For centuries scientists have written off cannibalism as a bizarre phenomenon with little biological significance. Its presence in nature was dismissed as a desperate response to starvation or other life-threatening circumstances, and few spent time studying it. A taboo subject in our culture, the behavior was portrayed mostly through horror movies or tabloids sensationalizing the crimes of real-life flesh-eaters. But the true nature of cannibalism--the role it plays in evolution as well as human history--is even more intriguing (and more normal) than the misconceptions we’ve come to accept as fact.In Cannibalism: A Perfectly Natural History, zoologist Bill Schutt sets the record straight, debunking common myths and investigating our new understanding of cannibalism’s role in biology, anthropology, and history in the most fascinating account yet written on this complex topic. Schutt takes readers from Arizona’s Chiricahua Mountains, where he wades through ponds full of tadpoles devouring their siblings, to the Sierra Nevadas, where he joins researchers who are shedding new light on what happened to the Donner Party--the most infamous episode of cannibalism in American history. He even meets with an expert on the preparation and consumption of human placenta (and, yes, it goes well with Chianti).Bringing together the latest cutting-edge science, Schutt answers questions such as why some amphibians consume their mother’s skin; why certain insects bite the heads off their partners after sex; why, up until the end of the twentieth century, Europeans regularly ate human body parts as medical curatives; and how cannibalism might be linked to the extinction of the Neanderthals. He takes us into the future as well, investigating whether, as climate change causes famine, disease, and overcrowding, we may see more outbreaks of cannibalism in many more species--including our own.Cannibalism places a perfectly natural occurrence into a vital new context and invites us to explore why it both enthralls and repels us.
Skeleton Keys: The Secret Life of Bone
Our bones have many stories to tell, if you know how to listen. Bone is a marvel, an adaptable and resilient building material developed over more than four hundred million years of evolutionary history. It gives your body its shape and the ability to move. It grows and changes with you, an undeniable document of who you are and how you lived. Arguably, no other part of the human anatomy has such rich scientific and cultural significance, both brimming with life and a potent symbol of death. In this delightful natural and cultural history of bone, Brian Switek explains where our skeletons came from, what they do inside us, and what others can learn about us when these artifacts of mineral and protein are all we've left behind. Bone is as embedded in our culture as it is in our bodies. Our species has made instruments and jewelry from bone, treated the dead like collectors' items, put our faith in skull bumps as guides to human behavior, and arranged skeletons into macabre tributes to the afterlife. Switek makes a compelling case for getting better acquainted with our skeletons, in all their surprising roles. Bridging the worlds of paleontology, anthropology, medicine, and forensics, Skeleton Keys illuminates the complex life of bones inside our bodies and out.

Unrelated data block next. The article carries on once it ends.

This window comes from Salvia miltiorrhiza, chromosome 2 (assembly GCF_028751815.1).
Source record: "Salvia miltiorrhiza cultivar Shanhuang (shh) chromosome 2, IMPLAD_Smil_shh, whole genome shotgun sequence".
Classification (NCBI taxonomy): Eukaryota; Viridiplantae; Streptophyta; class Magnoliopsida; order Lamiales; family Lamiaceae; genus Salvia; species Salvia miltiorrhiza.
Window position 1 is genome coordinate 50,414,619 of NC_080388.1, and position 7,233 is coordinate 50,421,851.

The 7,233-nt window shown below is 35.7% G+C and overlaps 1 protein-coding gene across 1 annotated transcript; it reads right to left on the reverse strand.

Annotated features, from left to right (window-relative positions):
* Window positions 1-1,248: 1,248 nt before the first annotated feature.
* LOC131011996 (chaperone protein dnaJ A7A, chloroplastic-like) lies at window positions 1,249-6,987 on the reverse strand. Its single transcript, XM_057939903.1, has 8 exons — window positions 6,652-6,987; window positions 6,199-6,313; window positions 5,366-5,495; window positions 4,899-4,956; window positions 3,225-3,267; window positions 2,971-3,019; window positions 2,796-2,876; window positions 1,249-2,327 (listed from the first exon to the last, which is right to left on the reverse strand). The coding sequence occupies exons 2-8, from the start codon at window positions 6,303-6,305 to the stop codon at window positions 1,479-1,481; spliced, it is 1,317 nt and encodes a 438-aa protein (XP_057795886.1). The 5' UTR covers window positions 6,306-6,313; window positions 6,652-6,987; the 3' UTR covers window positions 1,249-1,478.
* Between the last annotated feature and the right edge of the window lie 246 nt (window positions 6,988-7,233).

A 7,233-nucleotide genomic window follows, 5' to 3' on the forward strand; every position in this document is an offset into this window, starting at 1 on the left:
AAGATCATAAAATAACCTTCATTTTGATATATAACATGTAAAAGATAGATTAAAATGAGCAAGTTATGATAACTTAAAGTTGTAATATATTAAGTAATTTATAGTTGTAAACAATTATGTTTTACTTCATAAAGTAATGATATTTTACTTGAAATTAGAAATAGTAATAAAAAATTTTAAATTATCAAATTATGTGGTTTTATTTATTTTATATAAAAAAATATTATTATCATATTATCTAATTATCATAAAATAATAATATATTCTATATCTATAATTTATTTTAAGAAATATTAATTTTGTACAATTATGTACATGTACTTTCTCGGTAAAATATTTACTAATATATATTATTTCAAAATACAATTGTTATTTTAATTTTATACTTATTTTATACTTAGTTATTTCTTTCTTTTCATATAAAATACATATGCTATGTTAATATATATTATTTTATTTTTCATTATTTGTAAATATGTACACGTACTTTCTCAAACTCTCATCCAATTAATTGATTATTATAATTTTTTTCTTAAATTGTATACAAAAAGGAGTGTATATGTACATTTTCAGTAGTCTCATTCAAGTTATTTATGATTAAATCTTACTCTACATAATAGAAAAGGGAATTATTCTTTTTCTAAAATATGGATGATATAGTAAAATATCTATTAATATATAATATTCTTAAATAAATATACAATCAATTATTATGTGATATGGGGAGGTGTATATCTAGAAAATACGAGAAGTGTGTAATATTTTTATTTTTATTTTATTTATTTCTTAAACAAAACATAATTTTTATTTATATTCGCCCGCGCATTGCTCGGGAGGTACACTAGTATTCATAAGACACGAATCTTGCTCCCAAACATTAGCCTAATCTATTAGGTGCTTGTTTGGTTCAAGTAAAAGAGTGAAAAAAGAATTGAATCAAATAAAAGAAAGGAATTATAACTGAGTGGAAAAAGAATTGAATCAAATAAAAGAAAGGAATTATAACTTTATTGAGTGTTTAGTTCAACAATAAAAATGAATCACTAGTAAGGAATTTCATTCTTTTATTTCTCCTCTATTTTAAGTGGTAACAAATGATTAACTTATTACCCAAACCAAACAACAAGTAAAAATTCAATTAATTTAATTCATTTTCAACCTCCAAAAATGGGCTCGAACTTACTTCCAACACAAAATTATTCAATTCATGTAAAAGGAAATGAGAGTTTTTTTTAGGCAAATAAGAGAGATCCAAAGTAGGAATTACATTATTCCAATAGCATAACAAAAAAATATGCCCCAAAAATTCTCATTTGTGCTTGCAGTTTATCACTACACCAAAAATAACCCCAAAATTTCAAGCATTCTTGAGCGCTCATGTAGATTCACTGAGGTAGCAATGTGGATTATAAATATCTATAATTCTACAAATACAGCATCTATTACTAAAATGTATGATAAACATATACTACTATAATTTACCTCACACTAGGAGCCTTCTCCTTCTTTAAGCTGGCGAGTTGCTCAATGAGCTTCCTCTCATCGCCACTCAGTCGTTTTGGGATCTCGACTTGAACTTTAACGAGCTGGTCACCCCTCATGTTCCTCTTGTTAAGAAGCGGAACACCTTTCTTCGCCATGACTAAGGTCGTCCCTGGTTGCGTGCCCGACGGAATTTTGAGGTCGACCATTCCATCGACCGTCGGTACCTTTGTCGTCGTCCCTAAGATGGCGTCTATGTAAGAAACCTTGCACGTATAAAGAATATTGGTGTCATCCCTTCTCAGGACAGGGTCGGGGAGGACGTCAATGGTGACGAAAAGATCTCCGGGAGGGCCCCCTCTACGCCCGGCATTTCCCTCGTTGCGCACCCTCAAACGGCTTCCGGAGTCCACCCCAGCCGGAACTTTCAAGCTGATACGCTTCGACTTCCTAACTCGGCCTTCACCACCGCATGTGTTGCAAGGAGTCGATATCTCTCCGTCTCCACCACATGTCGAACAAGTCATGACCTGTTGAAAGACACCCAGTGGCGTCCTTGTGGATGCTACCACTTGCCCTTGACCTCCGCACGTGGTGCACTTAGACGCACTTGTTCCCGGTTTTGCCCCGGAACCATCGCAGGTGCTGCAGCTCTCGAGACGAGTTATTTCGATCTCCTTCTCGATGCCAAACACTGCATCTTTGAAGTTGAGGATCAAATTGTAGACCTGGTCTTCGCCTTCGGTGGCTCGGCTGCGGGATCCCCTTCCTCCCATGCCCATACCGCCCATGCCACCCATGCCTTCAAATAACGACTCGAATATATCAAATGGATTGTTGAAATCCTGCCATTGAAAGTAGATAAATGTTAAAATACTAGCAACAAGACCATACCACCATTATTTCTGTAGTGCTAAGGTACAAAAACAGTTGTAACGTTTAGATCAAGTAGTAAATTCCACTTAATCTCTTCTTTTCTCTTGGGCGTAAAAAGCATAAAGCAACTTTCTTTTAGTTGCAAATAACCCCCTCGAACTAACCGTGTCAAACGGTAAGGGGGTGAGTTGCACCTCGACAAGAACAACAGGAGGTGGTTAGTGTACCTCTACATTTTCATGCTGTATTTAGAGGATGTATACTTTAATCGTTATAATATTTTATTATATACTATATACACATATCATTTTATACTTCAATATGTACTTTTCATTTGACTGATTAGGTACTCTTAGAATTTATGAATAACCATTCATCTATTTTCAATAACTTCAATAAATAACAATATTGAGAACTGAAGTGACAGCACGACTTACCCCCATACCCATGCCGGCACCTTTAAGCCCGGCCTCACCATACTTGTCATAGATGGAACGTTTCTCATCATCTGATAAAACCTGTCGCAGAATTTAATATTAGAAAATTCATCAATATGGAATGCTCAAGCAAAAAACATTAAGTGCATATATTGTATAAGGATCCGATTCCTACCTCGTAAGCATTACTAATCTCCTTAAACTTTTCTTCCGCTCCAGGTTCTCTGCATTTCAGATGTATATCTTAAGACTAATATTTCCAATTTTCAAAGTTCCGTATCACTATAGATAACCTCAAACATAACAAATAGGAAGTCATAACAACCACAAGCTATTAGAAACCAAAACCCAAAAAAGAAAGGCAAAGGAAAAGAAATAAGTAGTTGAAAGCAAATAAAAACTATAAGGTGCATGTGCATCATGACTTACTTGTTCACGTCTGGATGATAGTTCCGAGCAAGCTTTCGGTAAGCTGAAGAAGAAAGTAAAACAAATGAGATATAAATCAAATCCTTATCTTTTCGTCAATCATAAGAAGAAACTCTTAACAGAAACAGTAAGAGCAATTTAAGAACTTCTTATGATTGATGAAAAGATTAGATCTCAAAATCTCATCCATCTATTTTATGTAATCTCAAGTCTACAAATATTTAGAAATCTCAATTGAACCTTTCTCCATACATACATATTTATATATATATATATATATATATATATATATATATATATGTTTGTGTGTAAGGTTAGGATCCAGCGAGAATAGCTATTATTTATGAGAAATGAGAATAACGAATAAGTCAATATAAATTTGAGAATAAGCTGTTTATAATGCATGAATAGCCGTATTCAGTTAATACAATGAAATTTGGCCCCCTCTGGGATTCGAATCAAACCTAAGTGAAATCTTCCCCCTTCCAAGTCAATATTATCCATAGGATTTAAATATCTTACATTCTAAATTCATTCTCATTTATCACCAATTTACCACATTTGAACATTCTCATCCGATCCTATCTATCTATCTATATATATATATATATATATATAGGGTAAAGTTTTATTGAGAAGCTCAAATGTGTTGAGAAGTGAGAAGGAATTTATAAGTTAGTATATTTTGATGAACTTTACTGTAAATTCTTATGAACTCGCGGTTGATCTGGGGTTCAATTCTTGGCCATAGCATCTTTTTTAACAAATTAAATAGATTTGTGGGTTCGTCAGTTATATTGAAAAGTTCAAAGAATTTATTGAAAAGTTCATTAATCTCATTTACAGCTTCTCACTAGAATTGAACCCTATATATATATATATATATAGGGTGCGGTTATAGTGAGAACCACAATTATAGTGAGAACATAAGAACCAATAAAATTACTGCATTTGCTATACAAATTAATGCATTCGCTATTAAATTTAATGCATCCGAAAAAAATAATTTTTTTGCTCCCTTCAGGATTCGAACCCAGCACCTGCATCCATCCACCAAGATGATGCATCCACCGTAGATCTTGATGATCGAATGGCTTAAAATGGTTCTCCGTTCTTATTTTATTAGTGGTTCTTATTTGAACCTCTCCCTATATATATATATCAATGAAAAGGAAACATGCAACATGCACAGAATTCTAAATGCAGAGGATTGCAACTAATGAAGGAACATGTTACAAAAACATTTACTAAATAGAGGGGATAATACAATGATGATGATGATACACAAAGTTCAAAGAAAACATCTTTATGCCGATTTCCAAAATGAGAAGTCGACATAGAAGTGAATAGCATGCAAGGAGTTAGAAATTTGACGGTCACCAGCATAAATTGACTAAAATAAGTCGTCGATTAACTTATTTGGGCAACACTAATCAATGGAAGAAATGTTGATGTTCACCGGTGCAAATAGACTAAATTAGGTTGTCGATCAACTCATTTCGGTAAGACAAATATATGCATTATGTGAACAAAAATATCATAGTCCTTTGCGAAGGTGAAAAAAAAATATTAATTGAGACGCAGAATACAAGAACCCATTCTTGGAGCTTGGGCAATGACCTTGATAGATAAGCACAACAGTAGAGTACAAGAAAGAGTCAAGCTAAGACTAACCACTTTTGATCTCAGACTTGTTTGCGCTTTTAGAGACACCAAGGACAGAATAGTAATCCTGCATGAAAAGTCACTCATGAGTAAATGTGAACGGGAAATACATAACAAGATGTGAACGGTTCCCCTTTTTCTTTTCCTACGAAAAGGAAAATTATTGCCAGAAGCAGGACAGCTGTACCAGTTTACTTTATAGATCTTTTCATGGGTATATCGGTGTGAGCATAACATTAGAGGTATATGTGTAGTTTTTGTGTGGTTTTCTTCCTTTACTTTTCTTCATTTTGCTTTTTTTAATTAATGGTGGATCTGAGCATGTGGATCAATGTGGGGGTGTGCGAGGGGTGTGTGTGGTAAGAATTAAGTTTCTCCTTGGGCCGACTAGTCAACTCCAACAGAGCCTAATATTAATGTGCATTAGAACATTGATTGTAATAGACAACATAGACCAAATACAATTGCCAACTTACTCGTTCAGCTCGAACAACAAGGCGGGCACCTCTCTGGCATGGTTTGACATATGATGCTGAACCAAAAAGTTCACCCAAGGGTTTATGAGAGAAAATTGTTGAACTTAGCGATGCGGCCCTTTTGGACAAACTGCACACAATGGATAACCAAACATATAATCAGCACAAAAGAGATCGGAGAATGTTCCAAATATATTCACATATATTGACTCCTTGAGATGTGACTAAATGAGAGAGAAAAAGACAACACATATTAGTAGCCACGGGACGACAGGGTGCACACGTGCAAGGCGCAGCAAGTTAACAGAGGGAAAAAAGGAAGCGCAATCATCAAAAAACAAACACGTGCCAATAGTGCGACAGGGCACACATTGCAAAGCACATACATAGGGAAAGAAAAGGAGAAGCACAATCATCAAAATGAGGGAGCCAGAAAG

Hrdy, Sarah Blaffer
Maternal instinct - the all-consuming, utterly selfless love that mothers lavish on their children - has long been assumed to be an innate element of a woman's nature. But is it? In this groundbreaking book, renowned anthropologist (and mother) Sarah Blaffer Hrdy shares a radical new vision of motherhood and its crucial role in human evolution. Hrdy strips away stereotypes and gender biased myths to demonstrate that traditional views of maternal behavior are essentially wishful thinking. Far from being selfless, successful primate mothers have always combined nurturing with ambition, mother love with sexual love, devotion with ambivalence. In her stunningly original interpretation of the relationships between mothers and fathers, mothers and babies, mothers and their social group, Hrdy offers not only a revolutionary new meaning to motherhood but an important new understanding of human evolution.
The Better Half: On the Genetic Superiority of Women